Fear leads to inertia which leads to regret. The lizard brain wants us to run away and never come back.
What if instead of giving up, we started writing by doing it poorly, persisting through the maze of bad ideas. Only when we have something to work with can go back we tweak it.
Perfection is futile — writers rarely nail in a good sentence in the first draft. Rough drafts are expectedly shitty. All writing is in the edit, anyway.
“Writing about a writer’s block is better than not writing at all.”
If we write regularly, we’ll get better at avoiding the pain of getting stuck. Habits are everything. But if we do get blocked? Again, keep writing with no regard for perfection.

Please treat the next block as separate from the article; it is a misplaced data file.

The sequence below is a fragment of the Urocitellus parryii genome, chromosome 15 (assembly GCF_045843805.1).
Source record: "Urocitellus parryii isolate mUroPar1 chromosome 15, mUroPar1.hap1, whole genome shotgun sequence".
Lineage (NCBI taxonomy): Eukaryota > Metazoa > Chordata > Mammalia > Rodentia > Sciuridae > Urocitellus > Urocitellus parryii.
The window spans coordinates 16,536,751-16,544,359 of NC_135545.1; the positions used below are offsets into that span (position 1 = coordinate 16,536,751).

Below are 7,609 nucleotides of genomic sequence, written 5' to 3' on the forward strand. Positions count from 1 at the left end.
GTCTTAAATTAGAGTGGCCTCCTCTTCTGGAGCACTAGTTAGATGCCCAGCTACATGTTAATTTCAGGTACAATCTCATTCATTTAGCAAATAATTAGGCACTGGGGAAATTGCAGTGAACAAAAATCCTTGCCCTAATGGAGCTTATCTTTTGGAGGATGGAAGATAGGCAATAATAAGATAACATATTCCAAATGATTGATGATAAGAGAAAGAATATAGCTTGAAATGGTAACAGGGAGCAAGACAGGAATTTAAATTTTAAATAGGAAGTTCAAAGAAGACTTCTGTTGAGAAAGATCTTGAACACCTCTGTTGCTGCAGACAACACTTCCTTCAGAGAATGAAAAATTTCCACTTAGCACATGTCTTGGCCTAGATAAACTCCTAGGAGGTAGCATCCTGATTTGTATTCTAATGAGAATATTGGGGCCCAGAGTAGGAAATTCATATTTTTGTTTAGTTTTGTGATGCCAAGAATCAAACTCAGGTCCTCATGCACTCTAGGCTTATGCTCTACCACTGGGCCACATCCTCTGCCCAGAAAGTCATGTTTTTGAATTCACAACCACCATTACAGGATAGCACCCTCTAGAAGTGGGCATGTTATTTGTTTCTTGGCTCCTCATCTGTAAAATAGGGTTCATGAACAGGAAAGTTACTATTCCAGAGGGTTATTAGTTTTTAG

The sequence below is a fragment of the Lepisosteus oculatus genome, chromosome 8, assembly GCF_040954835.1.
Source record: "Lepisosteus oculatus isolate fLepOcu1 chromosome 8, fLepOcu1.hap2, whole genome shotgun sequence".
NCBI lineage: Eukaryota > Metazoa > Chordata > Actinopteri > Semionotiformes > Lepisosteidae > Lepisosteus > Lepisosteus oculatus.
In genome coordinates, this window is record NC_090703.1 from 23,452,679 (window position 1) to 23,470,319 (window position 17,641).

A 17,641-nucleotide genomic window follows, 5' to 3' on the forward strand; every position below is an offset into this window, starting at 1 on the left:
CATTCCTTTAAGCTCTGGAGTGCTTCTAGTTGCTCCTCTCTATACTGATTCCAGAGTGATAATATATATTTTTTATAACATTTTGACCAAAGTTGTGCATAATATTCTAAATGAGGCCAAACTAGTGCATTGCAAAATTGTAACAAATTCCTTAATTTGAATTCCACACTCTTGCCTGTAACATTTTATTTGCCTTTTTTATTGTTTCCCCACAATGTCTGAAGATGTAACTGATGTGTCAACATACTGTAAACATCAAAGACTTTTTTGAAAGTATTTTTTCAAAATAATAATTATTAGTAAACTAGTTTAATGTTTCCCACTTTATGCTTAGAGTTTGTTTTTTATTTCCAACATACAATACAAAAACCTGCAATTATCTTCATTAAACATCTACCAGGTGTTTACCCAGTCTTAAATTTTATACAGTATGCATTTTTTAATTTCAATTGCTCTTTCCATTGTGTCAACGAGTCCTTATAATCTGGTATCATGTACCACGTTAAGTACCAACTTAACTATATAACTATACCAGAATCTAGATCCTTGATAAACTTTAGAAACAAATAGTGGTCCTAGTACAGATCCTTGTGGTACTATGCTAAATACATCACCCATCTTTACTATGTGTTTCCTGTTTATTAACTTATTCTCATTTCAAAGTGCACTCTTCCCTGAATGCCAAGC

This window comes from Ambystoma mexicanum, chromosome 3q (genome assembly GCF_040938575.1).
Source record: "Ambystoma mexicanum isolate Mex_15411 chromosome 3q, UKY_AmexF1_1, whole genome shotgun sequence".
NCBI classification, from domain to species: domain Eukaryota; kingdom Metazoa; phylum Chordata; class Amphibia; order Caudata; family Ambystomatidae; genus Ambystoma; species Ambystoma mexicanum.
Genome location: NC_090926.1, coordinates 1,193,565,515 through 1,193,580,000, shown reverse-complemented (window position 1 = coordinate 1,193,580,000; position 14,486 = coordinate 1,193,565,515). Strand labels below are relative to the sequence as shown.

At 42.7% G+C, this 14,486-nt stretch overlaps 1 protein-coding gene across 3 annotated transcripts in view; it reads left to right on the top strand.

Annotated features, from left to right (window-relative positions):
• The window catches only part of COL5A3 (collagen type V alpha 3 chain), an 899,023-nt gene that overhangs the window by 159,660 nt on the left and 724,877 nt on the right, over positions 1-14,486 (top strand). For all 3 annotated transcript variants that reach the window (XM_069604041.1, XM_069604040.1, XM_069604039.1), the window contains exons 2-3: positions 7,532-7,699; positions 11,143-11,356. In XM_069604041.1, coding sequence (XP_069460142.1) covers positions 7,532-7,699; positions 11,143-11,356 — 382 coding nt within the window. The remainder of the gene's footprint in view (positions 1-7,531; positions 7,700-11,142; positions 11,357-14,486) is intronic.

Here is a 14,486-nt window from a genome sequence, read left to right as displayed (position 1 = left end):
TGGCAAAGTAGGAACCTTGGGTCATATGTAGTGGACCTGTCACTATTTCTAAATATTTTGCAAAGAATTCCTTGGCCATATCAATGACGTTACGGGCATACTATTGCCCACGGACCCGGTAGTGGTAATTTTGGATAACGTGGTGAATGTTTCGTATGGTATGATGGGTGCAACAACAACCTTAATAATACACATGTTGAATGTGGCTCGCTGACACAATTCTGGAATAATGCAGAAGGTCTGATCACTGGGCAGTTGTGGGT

Said novelist John McPhee: “The funny thing is that you get to a certain point and you can’t quit. Because I always worried: If you quit, you’ll quit again. The only way out was to go forward, to learn your way and write your way out of it.”
In short, heed this writing advice: Don’t whine, don’t complain, get busy and make things. Speed-write, set an imaginary deadline, write by hand — do whatever it takes to get something down. And if we’re still stuck — go for walk while listening to Seth’s podcast below:
“Art is an attitude. Seizing new ground, making connections between people or ideas, working without a map — these are works of art, and if you do them, you are an artist, regardless of whether you wear a smock, use a computer, or work with others all day long.”
Seth Godin updated his ShipIt journal in collaboration with Moo.
The Shipit Journal works for a simple reason: It’s difficult to write things down. Difficult to break a project into small pieces and take ownership over each one. Mostly, it’s difficult to announce to yourself and to your team that you’re actually on the hook to do great work.